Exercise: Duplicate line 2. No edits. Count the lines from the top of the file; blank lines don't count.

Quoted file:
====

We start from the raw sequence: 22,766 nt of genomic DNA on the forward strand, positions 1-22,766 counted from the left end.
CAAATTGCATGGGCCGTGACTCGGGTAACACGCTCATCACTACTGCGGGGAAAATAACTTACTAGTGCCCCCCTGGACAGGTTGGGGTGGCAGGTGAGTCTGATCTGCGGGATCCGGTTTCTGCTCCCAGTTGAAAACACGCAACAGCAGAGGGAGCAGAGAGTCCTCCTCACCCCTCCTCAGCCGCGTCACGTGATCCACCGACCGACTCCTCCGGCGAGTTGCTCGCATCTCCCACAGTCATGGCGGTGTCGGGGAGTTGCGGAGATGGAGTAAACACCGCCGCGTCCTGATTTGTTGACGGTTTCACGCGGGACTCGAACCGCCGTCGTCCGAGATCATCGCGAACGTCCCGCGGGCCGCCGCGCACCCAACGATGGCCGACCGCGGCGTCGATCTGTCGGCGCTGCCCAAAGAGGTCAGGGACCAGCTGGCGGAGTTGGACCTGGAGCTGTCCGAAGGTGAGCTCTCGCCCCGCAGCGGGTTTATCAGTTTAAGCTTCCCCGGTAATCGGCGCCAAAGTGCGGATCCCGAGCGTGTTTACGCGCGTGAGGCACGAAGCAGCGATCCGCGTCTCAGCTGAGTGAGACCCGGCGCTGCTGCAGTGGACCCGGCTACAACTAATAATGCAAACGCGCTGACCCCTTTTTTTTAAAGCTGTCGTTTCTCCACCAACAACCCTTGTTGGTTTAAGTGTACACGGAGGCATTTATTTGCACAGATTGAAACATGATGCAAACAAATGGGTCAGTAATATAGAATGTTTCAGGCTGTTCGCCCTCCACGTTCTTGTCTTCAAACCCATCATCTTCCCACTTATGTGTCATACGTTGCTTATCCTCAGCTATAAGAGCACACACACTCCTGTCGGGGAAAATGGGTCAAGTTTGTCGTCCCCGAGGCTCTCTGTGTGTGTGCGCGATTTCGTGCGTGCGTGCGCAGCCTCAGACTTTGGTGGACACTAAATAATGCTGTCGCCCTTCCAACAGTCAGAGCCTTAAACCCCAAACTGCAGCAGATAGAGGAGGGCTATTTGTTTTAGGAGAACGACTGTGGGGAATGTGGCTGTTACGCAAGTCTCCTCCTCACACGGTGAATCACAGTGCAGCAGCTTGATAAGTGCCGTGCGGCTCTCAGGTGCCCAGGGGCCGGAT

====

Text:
CAAATTGCATGGGCCGTGACTCGGGTAACACGCTCATCACTACTGCGGGGAAAATAACTTACTAGTGCCCCCCTGGACAGGTTGGGGTGGCAGGTGAGTCTGATCTGCGGGATCCGGTTTCTGCTCCCAGTTGAAAACACGCAACAGCAGAGGGAGCAGAGAGTCCTCCTCACCCCTCCTCAGCCGCGTCACGTGATCCACCGACCGACTCCTCCGGCGAGTTGCTCGCATCTCCCACAGTCATGGCGGTGTCGGGGAGTTGCGGAGATGGAGTAAACACCGCCGCGTCCTGATTTGTTGACGGTTTCACGCGGGACTCGAACCGCCGTCGTCCGAGATCATCGCGAACGTCCCGCGGGCCGCCGCGCACCCAACGATGGCCGACCGCGGCGTCGATCTGTCGGCGCTGCCCAAAGAGGTCAGGGACCAGCTGGCGGAGTTGGACCTGGAGCTGTCCGAAGGTGAGCTCTCGCCCCGCAGCGGGTTTATCAGTTTAAGCTTCCCCGGTAATCGGCGCCAAAGTGCGGATCCCGAGCGTGTTTACGCGCGTGAGGCACGAAGCAGCGATCCGCGTCTCAGCTGAGTGAGACCCGGCGCTGCTGCAGTGGACCCGGCTACAACTAATAATGCAAACGCGCTGACCCCTTTTTTTTAAAGCTGTCGTTTCTCCACCAACAACCCTTGTTGGTTTAAGTGTACACGGAGGCATTTATTTGCACAGATTGAAACATGATGCAAACAAATGGGTCAGTAATATAGAATGTTTCAGGCTGTTCGCCCTCCACGTTCTTGTCTTCAAACCCATCATCTTCCCACTTATGTGTCATACGTTGCTTATCCTCAGCTATAAGAGCACACACACTCCTGTCGGGGAAAATGGGTCAAGTTTGTCGTCCCCGAGGCTCTCTGTGTGTGTGCGCGATTTCGTGCGTGCGTGCGCAGCCTCAGACTTTGGTGGACACTAAATAATGCTGTCGCCCTTCCAACAGTCAGAGCCTTAAACCCCAAACTGCAGCAGATAGAGGAGGGCTATTTGTTTTAGGAGAACGACTGTGGGGAATGTGGCTGTTACGCAAGTCTCCTCCTCACACGGTGAATCACAGTGCAGCAGCTTGATAAGTGCCGTGCGGCTCTCAGGTGCCCAGGGGCCGGAT